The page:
To ensure that the results of the Somali constitution review processes endure, five steps have to be taken seriously by the relevant stakeholders.
First, the parliamentary Oversight Committee and the ICRIC should prioritize reviewing the technical issues of the constitution, which make up the majority of the matters which need to be resolved. Most of these technical issues have previously been examined in detail, and it should not be difficult to produce a second revision and assessment for parliamentary review and approval. If the technical issues were addressed, it might provide the momentum to move forward with recommendations on the more contentious political issues.
Second, the incumbent Council of Ministers of the Federal Government of Somalia should reach out the key political stakeholders including the leaders of the federal states, politicians and interest groups for discussing the contentious political issues. A national forum could be launched for this purpose, with subcommittees to deliberate on such issues as the powers of the president and prime minister, the powers of the two chambers of the federal parliament, the responsibilities and powers of the federal government and states, the share of fiscal resources, the judiciary model, the share of natural resources and the status of Mogadishu. Each of these issues should be discussed and agreed by the political stakeholders in a specified timeframe. The constitution commissions could then prepare summary statements in the form of constitutional articles for presentation to the public.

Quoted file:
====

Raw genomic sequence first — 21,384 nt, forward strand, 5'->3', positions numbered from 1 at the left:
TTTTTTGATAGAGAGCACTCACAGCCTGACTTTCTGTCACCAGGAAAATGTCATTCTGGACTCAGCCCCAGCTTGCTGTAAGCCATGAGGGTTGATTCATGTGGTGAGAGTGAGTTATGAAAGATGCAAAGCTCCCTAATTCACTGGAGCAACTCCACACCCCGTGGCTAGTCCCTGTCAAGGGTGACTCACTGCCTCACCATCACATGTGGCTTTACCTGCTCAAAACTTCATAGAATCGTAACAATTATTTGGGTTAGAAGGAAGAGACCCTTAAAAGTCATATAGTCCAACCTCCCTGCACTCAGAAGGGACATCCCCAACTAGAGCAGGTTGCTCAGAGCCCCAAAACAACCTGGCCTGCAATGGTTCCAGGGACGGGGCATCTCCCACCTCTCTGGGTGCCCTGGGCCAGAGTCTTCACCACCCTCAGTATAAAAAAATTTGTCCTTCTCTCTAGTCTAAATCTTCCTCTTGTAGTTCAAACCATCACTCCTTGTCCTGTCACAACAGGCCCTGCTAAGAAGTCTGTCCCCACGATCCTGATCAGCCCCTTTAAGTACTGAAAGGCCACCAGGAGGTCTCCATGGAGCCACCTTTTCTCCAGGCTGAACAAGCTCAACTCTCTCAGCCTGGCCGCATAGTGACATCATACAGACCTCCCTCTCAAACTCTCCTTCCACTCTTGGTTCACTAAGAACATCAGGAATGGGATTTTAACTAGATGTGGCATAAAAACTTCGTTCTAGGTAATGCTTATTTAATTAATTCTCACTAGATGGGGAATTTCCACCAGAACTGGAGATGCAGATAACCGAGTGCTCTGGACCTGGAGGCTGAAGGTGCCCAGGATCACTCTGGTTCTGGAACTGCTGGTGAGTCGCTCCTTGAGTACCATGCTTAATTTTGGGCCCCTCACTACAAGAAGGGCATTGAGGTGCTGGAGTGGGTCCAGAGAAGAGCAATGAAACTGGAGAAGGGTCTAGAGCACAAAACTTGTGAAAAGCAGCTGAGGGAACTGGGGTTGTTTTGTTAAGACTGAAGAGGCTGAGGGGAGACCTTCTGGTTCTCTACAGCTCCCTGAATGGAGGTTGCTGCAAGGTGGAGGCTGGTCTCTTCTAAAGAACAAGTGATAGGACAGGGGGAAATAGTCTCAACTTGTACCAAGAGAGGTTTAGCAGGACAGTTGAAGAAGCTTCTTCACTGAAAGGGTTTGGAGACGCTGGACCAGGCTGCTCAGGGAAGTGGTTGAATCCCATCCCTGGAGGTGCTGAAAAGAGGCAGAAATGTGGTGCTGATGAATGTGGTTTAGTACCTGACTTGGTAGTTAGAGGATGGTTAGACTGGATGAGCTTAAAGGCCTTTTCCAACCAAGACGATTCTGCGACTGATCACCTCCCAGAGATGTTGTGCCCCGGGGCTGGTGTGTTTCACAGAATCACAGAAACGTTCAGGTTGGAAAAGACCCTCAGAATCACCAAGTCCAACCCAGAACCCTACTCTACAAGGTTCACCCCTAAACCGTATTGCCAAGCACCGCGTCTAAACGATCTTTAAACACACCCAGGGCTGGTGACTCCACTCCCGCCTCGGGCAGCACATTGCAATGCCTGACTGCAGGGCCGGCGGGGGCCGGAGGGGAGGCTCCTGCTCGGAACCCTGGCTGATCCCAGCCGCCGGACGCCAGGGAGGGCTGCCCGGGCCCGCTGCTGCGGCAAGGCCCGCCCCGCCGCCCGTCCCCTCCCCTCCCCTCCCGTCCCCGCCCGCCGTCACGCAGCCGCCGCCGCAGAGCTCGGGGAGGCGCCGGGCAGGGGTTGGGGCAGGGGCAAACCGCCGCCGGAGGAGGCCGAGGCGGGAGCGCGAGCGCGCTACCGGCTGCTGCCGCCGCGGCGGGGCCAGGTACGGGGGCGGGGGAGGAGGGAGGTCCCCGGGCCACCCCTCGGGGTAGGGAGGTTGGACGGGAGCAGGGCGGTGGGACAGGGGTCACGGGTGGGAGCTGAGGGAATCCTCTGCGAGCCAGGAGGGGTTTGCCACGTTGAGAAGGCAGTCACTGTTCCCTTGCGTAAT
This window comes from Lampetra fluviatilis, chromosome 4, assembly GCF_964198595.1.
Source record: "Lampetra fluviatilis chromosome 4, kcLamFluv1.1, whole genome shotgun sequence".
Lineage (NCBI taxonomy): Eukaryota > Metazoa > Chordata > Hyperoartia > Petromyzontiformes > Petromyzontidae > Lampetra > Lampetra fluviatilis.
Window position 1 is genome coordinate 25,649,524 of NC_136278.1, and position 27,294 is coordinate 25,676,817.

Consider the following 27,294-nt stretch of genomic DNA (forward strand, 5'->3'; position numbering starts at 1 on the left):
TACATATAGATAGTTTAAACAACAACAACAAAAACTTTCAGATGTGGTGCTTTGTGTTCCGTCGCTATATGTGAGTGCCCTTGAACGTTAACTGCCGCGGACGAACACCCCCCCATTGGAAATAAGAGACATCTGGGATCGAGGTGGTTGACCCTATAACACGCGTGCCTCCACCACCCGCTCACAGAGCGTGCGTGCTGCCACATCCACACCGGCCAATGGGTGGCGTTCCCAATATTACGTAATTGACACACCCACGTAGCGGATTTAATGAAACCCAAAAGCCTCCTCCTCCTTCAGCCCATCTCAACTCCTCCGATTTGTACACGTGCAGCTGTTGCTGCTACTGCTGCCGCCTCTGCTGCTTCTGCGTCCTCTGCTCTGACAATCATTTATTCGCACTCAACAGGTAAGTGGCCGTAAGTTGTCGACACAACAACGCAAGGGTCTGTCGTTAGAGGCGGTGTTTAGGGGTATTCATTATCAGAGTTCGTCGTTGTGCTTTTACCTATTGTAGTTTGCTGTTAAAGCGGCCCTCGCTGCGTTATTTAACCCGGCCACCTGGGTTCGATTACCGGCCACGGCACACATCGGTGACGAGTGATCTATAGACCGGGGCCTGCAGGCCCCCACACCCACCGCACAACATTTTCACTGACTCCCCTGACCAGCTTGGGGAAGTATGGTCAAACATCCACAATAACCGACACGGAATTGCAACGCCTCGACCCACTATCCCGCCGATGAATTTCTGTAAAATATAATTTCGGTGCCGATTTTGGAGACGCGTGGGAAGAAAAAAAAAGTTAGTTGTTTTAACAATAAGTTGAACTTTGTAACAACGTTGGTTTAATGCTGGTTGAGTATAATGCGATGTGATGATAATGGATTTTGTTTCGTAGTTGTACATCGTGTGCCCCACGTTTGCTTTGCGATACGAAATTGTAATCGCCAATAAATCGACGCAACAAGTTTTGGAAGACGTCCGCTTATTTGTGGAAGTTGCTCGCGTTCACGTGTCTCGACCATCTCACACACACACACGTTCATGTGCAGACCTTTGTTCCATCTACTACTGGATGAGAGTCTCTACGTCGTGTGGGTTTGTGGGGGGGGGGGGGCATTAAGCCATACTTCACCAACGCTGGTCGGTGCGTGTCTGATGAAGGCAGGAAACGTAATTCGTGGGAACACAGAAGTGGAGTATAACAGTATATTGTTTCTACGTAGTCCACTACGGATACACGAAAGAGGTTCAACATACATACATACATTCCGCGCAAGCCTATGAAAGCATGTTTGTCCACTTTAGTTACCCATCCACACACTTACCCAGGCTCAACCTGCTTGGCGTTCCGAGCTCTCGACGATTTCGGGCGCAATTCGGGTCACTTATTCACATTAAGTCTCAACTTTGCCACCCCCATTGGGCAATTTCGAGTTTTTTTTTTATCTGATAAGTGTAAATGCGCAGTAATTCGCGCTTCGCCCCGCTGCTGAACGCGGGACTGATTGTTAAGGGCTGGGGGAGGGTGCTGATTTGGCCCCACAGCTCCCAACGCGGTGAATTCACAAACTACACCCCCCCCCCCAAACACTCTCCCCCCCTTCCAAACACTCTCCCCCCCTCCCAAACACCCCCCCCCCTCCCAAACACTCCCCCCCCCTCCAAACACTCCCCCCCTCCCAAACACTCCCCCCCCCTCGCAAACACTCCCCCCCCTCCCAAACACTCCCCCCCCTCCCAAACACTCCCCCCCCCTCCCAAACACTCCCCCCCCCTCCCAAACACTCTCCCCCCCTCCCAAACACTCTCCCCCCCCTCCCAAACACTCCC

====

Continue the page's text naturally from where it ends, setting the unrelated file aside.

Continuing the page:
Third, once the technical issues are fixed and the contentious issues are agreed upon by the political stakeholders, the harmonized draft constitution should be presented to the public, both to educate them and to seek their input. This is the stage where the Ministry of Constitutional Affairs and the regional constitution ministers would take a leading role. A vigorous public outreach program and creative methods to record and synthesize the public voice should be designed in advance.
Fourth, the draft constitution — with the input of the public — should be presented to the two chambers of Parliament for their temporary approval. It would remain as a draft until a nationwide plebiscite was held that would give the constitution more legitimacy. However, it would be much better than the current blurred provisional constitution.
Finally, a national constitutional plebiscite would depend on two things: (i) an answer to the Somaliland question, and (ii) the state of security of the country. However, this important exercise would give more legitimacy to a constitution that was reviewed in an inclusive process.
Given the planned 2020-21 elections and the need to establish properly functioning institutions, the constitutional review roadmap outlined here require committed leadership whose sole interest is to produce a constitution that responds to the interests of the general public and gains its approval in a legitimate and inclusive process.